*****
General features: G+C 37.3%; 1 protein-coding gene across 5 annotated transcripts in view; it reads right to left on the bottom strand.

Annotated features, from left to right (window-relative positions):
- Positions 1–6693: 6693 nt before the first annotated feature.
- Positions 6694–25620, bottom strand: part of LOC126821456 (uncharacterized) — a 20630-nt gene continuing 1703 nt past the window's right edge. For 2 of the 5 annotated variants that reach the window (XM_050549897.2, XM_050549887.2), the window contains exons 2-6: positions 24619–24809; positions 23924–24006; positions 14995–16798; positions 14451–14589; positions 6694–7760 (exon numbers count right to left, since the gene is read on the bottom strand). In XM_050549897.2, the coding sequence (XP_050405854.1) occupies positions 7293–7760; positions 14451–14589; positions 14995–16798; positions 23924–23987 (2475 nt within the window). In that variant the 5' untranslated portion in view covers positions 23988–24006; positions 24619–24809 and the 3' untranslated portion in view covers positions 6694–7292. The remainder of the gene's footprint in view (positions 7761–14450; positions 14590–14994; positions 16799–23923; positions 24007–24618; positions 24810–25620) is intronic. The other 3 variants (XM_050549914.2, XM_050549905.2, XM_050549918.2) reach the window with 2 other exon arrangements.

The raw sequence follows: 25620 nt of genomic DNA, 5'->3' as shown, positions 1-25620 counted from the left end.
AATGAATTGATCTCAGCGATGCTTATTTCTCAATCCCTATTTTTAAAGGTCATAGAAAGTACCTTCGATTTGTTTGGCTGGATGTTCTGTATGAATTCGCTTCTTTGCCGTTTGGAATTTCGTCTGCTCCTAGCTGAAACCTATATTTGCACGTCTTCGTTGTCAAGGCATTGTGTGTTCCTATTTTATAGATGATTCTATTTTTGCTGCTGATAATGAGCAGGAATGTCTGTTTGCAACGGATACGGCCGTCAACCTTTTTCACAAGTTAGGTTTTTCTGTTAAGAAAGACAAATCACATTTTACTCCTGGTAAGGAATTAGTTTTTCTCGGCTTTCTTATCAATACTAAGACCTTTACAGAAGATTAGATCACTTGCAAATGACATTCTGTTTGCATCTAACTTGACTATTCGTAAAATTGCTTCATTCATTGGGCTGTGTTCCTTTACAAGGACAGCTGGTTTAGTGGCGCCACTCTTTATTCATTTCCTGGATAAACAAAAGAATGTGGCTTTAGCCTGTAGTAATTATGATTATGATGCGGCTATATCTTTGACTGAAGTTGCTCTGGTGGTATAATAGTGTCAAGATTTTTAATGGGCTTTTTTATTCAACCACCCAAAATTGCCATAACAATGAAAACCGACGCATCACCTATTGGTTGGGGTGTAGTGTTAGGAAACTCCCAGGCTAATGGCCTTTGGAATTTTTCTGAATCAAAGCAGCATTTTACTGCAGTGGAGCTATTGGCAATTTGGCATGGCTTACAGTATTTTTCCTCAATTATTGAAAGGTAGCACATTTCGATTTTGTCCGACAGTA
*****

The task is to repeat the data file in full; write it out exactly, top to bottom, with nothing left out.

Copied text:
General features: G+C 37.3%; 1 protein-coding gene across 5 annotated transcripts in view; it reads right to left on the bottom strand.

Annotated features, from left to right (window-relative positions):
- Positions 1–6693: 6693 nt before the first annotated feature.
- Positions 6694–25620, bottom strand: part of LOC126821456 (uncharacterized) — a 20630-nt gene continuing 1703 nt past the window's right edge. For 2 of the 5 annotated variants that reach the window (XM_050549897.2, XM_050549887.2), the window contains exons 2-6: positions 24619–24809; positions 23924–24006; positions 14995–16798; positions 14451–14589; positions 6694–7760 (exon numbers count right to left, since the gene is read on the bottom strand). In XM_050549897.2, the coding sequence (XP_050405854.1) occupies positions 7293–7760; positions 14451–14589; positions 14995–16798; positions 23924–23987 (2475 nt within the window). In that variant the 5' untranslated portion in view covers positions 23988–24006; positions 24619–24809 and the 3' untranslated portion in view covers positions 6694–7292. The remainder of the gene's footprint in view (positions 7761–14450; positions 14590–14994; positions 16799–23923; positions 24007–24618; positions 24810–25620) is intronic. The other 3 variants (XM_050549914.2, XM_050549905.2, XM_050549918.2) reach the window with 2 other exon arrangements.

The raw sequence follows: 25620 nt of genomic DNA, 5'->3' as shown, positions 1-25620 counted from the left end.
AATGAATTGATCTCAGCGATGCTTATTTCTCAATCCCTATTTTTAAAGGTCATAGAAAGTACCTTCGATTTGTTTGGCTGGATGTTCTGTATGAATTCGCTTCTTTGCCGTTTGGAATTTCGTCTGCTCCTAGCTGAAACCTATATTTGCACGTCTTCGTTGTCAAGGCATTGTGTGTTCCTATTTTATAGATGATTCTATTTTTGCTGCTGATAATGAGCAGGAATGTCTGTTTGCAACGGATACGGCCGTCAACCTTTTTCACAAGTTAGGTTTTTCTGTTAAGAAAGACAAATCACATTTTACTCCTGGTAAGGAATTAGTTTTTCTCGGCTTTCTTATCAATACTAAGACCTTTACAGAAGATTAGATCACTTGCAAATGACATTCTGTTTGCATCTAACTTGACTATTCGTAAAATTGCTTCATTCATTGGGCTGTGTTCCTTTACAAGGACAGCTGGTTTAGTGGCGCCACTCTTTATTCATTTCCTGGATAAACAAAAGAATGTGGCTTTAGCCTGTAGTAATTATGATTATGATGCGGCTATATCTTTGACTGAAGTTGCTCTGGTGGTATAATAGTGTCAAGATTTTTAATGGGCTTTTTTATTCAACCACCCAAAATTGCCATAACAATGAAAACCGACGCATCACCTATTGGTTGGGGTGTAGTGTTAGGAAACTCCCAGGCTAATGGCCTTTGGAATTTTTCTGAATCAAAGCAGCATTTTACTGCAGTGGAGCTATTGGCAATTTGGCATGGCTTACAGTATTTTTCCTCAATTATTGAAAGGTAGCACATTTCGATTTTGTCCGACAGTA